When working with a publisher, what had been considered a pretty much completed manuscript can often be anything but. Instead of the occasional polish here and there, and perhaps slight rearrangement of text, there can be such a long list of demands that for the ghostwriter who wrote it – or author, if not employing the services of a ghost – it can feel like working on an entirely new manuscript.
That’s undoubtedly overstating it – much of the originally submitted text will remain in some form, but the requested changes affect the flow and rhythm of language on the page, and can sometimes take the story in an entirely different direction. Some of the wanted alterations can appear odd to say the least, and may need challenging, while others make perfect sense and serve to strengthen the manuscript.
It can, at times, feel like a kick in the guts, but providing the resulting book looks great, with the potential to record impressive sales, any trace of ego on either side simply has to go out of the window. It’s important to consider that, if the book is written by a ghost, there are three parties involved – the publisher, ghost and author, who will, of course, want to have some input into the process – it’s their story, after all, and when it hits the market, they will naturally want to be proud of the book with their name stamped across its front.
Sometimes compromise is required from all parties but, ultimately, it’s the publisher which will have the final say on what’s released. The publisher is the one taking the greatest risk in selecting a project out of the hundreds – perhaps even thousands – it receives each year. And as unjust as it may seem to the person whose story it is, once a manuscript has been sold, it isn’t really the client’s anymore – it becomes a shared enterprise in which both parties have an interest. And the ghostwriter is the third party, there to make sure that both author and publisher are happy.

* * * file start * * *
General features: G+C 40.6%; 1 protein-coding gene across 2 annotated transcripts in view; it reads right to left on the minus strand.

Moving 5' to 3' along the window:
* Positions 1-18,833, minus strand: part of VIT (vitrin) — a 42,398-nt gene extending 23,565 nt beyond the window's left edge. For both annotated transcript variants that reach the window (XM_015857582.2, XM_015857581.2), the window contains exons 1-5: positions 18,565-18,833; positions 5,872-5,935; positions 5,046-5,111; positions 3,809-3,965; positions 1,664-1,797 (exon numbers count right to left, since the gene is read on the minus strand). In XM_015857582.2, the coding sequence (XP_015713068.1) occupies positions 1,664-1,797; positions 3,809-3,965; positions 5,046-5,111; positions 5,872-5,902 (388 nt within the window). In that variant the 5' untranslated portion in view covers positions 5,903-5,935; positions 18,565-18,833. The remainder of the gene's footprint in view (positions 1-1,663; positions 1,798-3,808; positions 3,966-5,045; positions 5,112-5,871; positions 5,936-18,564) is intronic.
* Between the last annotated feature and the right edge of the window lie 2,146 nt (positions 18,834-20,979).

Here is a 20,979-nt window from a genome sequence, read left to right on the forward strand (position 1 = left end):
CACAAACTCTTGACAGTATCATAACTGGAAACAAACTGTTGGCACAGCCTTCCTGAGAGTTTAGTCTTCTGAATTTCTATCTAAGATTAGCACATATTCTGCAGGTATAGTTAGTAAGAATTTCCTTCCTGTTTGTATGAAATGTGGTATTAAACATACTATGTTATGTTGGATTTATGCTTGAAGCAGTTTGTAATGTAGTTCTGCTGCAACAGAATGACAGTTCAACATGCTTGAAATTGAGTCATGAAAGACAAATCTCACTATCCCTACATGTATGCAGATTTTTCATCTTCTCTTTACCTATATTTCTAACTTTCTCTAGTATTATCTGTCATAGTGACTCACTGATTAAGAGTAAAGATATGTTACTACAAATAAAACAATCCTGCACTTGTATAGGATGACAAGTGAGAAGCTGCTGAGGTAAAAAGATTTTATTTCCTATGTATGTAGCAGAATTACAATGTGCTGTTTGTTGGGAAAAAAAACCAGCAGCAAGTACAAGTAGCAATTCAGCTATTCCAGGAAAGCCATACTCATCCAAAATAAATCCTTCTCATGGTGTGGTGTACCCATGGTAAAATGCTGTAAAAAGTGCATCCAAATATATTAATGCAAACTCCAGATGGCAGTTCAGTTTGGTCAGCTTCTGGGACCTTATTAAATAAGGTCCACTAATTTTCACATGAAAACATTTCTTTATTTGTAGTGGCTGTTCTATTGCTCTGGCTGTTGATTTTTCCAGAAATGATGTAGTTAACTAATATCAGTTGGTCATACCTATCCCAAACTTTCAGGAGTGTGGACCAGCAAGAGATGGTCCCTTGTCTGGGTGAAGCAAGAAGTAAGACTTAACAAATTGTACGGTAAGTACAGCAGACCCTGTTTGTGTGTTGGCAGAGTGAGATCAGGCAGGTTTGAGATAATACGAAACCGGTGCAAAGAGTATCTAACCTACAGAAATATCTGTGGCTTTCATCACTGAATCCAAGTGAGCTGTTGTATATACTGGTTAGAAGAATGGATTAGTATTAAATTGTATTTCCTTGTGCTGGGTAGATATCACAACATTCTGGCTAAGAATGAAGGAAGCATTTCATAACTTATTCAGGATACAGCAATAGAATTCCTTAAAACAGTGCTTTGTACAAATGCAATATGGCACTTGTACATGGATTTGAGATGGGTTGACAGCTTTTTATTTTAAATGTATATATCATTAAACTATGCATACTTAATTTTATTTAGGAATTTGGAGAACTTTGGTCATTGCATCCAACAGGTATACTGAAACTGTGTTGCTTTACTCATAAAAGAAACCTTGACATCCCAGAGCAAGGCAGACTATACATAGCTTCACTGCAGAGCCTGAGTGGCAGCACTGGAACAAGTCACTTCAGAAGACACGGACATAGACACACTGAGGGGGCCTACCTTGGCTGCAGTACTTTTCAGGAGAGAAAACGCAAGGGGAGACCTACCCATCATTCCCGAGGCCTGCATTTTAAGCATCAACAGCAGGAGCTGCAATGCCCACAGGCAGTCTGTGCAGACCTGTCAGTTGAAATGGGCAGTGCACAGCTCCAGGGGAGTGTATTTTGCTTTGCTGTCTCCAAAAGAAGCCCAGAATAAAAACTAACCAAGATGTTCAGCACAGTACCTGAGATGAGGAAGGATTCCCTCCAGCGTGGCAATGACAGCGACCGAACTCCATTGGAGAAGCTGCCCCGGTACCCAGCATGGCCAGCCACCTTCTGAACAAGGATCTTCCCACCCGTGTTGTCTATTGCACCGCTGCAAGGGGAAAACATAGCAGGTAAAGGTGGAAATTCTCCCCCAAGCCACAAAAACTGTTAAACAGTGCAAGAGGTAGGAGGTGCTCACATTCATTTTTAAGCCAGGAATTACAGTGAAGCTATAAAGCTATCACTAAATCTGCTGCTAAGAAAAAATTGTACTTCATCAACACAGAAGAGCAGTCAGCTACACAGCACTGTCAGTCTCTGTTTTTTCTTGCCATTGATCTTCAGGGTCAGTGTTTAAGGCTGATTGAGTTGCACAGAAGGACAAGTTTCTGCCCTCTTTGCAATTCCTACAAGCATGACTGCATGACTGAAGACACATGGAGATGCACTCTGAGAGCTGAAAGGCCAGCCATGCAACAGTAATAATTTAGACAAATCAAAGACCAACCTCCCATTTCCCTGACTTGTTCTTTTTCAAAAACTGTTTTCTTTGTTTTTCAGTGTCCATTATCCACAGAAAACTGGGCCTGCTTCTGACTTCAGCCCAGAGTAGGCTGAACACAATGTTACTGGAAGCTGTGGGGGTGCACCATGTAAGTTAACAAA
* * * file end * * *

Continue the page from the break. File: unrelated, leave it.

Many people choose self-publishing over a more traditional publishing route because they won’t have to compromise their story in any way, shape or form, and will have full control over the publishing process. It can be a very good way to proceed for many; but what they’ll miss out on, if they’re lucky enough to have a good design, editorial and legal team on their side, are the benefits of a professional outfit which wants the very best outcome for all of its titles. Which is why, for all of the frustrations of seemingly endless rewrites, a traditional publishing route will, in many people’s eyes, be the way to go.
Spencer Honniball is a screenwriter, author and ghostwriter whose latest ghostwritten book, The Home, will be published by Ebury in 2019.